Angela Blosky prepares her classroom for her Grade 1 and 2 students at Ladysmith Primary School.

Students return to the classroom

Teachers in Ladysmith express relief that school is finally back in session

The long summer is finally drawing to a close for Ladysmith students.

Students in Ladysmith will head back to class on Tuesday, joining their counterparts across the province.

Teachers and support staff were back in school Monday, preparing the facilities and curriculum for the coming year.

Kim Needham, a Grade 6 teacher at Ladysmith Intermediate, has missed being away from her class for the first three weeks of the school year.

“September’s just an exciting time, all the new kids coming in and getting to see the kids you had last year,” she said.

“Absolutely, I enjoy my summer but I love getting back to it. That’s why we’re here, right, we like to be with the kids and we want to know how they did in the summer and what they’ve been up to.”

Up the road at Ladysmith Secondary, there’s a similar feeling of relief among the teachers.

“I get a lot of inspiration from my students and try and give them opportunities they wouldn’t have otherwise,” said Durwin Pye, who teaches math, science and computer science.

“Students that are in my Grade 12 classes this year are ones that I’ve taught [Grades] 8 through 12 so it’s getting very interesting that way. I just love seeing kids learn things and explore ideas.”

Elementary students will have a full day of classes on Tuesday, except for kindergarten students who will start the year with the normal gradual entry. At Ladysmith Secondary, students in Grade 9-12 will start class at 8:30 a.m. Tuesday and finish up at 11:30 a.m. Grade 7 and 8 students will have a first day stretching from 12:15 to 3 p.m.

“They usually bring the secondary students in in a couple of groups so that 7s and 8s have a separate time to come into the school and get acclimatized,” said School District 68 spokesperson Donna Reimer. “It will be a few hours for secondary students on Tuesday, and then Wednesday would be full classes for everybody but kindergarten.”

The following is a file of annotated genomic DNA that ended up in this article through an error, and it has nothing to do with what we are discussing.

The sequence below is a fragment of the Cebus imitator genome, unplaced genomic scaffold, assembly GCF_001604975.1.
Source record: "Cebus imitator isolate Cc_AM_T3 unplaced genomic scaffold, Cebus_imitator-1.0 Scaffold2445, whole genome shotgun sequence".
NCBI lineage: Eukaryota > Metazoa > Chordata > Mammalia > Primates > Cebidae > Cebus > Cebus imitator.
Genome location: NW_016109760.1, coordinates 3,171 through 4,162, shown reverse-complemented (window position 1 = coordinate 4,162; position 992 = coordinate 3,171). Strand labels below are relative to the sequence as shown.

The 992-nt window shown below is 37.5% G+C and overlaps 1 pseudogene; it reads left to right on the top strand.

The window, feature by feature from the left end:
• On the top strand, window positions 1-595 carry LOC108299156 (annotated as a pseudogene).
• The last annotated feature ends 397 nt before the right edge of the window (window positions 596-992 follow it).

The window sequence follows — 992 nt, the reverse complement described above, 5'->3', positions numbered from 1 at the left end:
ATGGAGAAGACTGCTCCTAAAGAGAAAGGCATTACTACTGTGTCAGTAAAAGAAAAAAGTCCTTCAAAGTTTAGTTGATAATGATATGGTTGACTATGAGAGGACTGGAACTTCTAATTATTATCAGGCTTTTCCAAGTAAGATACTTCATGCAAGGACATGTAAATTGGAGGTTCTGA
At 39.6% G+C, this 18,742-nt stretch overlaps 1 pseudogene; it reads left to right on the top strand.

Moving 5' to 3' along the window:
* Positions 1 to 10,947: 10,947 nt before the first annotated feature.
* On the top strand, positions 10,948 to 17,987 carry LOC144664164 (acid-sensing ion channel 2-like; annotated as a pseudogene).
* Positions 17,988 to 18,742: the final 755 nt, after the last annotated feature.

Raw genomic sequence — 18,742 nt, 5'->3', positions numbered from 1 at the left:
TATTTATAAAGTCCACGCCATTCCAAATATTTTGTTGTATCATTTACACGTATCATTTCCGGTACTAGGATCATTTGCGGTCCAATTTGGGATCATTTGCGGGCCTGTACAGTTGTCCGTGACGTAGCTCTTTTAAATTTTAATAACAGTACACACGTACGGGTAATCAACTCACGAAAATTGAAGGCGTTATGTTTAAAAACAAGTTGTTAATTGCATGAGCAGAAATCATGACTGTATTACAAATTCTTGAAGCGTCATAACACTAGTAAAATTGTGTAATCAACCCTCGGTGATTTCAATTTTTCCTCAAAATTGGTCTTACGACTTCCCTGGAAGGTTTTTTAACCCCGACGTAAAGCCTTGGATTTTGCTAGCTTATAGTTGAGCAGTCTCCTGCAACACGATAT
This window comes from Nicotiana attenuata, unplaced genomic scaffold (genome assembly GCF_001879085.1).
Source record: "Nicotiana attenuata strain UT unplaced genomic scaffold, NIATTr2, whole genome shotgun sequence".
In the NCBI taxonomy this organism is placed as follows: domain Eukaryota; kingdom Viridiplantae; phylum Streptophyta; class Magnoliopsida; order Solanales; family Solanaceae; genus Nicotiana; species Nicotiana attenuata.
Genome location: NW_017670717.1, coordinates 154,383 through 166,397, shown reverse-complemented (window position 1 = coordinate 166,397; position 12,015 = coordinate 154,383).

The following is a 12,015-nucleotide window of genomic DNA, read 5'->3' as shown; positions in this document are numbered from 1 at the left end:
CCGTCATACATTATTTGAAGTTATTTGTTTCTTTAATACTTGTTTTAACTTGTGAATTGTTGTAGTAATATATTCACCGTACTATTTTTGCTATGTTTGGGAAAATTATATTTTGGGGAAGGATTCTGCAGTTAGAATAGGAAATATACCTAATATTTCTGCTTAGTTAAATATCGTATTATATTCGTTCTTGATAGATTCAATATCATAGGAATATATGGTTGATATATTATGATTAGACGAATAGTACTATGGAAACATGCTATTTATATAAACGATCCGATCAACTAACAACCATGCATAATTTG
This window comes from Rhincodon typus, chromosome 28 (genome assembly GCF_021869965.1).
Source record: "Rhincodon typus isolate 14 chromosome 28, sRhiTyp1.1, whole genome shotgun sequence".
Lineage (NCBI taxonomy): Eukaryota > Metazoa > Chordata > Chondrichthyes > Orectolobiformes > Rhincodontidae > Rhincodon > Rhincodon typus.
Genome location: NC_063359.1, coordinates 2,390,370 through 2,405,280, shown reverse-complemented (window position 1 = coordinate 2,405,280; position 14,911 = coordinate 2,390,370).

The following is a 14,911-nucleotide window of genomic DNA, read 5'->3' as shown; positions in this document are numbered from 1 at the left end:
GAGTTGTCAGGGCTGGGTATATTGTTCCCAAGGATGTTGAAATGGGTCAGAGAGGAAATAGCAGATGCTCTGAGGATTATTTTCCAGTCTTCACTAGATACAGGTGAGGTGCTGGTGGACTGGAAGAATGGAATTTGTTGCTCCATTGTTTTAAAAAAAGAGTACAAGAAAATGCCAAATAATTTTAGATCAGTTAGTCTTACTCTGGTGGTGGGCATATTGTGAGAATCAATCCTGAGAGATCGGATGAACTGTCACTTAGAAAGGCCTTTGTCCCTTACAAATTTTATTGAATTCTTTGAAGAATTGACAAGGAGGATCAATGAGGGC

The school calendar will likely see a few more changes, with the Pro-D day set for Sept. 29 in the district being postponed for later in the year.

“There will be some small adjustments to the calendar, primarily to balance the two semesters because we’ve lost three weeks out of the first semester so we want to balance the two semesters,” said Reimer.

Ladysmith Secondary will see a major influx of students, with enrolment jumping to 840 from about 580 last year. Grade 7 English students from the now-closed Davis Road Elementary along with Grade 7s from Ladysmith Intermediate will be going to Ladysmith Secondary this year, along with about 200 students from Cedar Secondary, which was closed at the end of June. A group of Cedar parents are renting a bus to transport their children to Ladysmith.

“A group of parents in Cedar have taken it upon themselves to get a bus together,” said parent Steve Rae. “It will be making stops through Cinnabar and Cedar at a cost to parents, and to me, that’s sickening.”

He said it will cost parents between $30 and $40 a week to transport their children on the bus which seats about 50.